Bettina presenting a hat by Legnoux, January 1954.
Bettina’s lively elfin face is one of the most recognisable of the post-war era of fashion. At one time her name was equally well known, so much so that Shell picked ‘Bettina’ as the password for their first computer. Like all the best models, she helped create the image of a new, modern kind of glamour, first for Jacques Fath and later for Givenchy. And through her relationship Aly Khan, she also put the activities of the fashion model into the mainstream gossip pages.
Bettina was born Simone Micheline in 1925 in Normandy and, like many other young French women, moved to Paris for work. She became a model after approaching Jacques Costet with some of her fashion sketches. He instead saw her potential as a mannequin. But her ascent through the fashion world took a bit of a detour when, in 1947, she met her first husband Gilbert ‘Beno’ Graziani and moved to the south of France to run a small café for a season.
Bettina in 1952 for Picture Post
When that didn’t work out (like the marriage eventually didn’t too, although she kept Beno’s surname throughout her career), the couple returned to Paris and she became a mannequin at Lucien Lelong. Bettina was bored at Lelong. In her 1963 autobiography, Bettina, she describes the models there. While Praline “was very gay and very lovely”, the other girls, “remain as colourless in my memory as the house itself”. She must have wondered what would have happened if she’d taken up the offer from Dior, whom she met in the corridor at Lelong and had invited her to work for his new house.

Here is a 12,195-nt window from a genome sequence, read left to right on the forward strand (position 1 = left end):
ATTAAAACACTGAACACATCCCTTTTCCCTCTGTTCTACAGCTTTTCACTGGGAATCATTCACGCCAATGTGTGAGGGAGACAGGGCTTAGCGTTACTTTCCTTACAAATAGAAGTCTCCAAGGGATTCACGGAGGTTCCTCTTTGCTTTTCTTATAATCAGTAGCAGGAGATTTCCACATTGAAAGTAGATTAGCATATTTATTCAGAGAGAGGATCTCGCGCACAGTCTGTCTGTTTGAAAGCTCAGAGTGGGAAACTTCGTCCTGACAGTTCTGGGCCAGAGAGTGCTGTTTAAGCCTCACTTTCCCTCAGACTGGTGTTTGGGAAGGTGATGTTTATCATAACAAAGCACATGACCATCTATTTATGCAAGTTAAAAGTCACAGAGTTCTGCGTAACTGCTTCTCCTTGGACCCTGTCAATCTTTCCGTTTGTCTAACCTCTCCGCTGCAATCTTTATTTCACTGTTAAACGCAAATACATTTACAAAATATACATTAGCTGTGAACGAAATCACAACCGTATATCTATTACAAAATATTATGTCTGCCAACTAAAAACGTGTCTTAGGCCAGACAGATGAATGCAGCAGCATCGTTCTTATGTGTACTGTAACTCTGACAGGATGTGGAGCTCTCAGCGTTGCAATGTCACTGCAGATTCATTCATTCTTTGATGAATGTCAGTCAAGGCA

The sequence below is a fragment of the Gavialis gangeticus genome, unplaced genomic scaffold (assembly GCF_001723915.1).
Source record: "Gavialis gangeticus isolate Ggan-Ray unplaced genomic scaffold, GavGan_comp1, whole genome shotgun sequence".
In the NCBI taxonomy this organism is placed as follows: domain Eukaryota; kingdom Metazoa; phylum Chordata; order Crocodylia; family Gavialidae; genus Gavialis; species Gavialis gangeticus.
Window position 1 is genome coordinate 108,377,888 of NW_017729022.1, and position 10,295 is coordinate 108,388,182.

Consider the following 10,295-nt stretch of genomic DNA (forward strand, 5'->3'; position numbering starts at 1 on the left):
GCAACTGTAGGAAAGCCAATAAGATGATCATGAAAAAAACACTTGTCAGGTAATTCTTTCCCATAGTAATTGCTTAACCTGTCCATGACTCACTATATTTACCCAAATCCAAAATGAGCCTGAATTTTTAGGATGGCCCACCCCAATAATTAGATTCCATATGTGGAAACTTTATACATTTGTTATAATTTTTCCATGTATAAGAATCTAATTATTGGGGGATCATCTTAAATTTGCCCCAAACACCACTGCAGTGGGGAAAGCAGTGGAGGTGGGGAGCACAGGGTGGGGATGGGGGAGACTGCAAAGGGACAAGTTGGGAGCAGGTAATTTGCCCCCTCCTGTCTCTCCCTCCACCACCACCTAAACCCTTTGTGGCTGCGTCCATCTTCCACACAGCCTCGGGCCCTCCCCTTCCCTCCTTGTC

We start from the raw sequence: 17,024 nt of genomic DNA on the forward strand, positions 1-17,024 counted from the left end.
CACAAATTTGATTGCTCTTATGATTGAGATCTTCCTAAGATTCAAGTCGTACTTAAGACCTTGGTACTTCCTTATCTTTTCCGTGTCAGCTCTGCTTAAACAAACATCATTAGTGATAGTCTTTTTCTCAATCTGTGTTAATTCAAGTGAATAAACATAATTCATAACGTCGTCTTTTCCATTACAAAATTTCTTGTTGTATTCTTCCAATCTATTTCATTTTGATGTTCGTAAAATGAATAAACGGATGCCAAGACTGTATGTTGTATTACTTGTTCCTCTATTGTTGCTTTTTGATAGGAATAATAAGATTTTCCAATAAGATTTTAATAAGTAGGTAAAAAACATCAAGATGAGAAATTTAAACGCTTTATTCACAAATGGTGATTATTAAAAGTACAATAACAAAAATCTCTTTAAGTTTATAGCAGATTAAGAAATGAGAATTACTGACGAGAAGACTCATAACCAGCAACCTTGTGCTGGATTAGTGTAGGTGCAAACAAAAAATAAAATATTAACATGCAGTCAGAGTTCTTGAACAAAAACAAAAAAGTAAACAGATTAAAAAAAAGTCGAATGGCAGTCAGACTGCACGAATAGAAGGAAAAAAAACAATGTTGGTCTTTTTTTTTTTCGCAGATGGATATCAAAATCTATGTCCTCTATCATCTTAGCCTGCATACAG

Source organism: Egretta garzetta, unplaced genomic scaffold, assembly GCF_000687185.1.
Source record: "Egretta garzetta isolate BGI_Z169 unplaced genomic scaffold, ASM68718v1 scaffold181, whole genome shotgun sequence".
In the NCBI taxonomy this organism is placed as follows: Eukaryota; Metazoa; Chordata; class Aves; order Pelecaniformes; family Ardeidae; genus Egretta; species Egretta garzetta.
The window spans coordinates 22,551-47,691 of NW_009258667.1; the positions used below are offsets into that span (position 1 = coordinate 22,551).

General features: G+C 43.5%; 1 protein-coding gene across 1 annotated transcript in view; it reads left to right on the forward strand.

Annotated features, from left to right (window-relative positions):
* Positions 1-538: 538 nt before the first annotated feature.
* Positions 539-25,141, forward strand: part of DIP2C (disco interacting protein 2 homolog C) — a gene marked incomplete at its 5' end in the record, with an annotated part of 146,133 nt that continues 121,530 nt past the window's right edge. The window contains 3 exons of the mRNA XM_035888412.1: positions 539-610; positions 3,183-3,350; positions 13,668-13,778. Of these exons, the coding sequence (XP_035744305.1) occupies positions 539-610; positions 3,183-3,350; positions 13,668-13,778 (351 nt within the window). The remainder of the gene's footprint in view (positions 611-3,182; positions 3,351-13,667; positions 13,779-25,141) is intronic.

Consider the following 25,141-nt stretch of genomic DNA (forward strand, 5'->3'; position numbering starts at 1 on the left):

Instead Bettina decamped to the charismatic couturier Jacques Fath who, in this petite 5’4” red-haired and freckled model, spotted the modern woman he wants to embody his creations. He was responsible for giving her the name Bettina and for cutting her hair short. For her first collection for the house, she had no less then thirty ensembles created for her.
Jacques Fath in the studio with Bettina. Photograph by Louise Dahl-Wolfe, via
Bettina was very happy at Fath – she later tells Interview magazine it was the highlight of her varied career. Even so, she remembers some of the stresses of a couture house, the traumas of the fitting room, where “everyone would keep bursting into tears. The forewoman would cry if she thought she had muffed a dress, the mannequins would weep when a dress destined for them was given to another girl, and the second-in-command in the workroom would arrive in floods of tears because a dress had a mark on it.” Then there was the rude customers, who “make personal remarks out loud as a girl goes by … No single flaw escapes them.”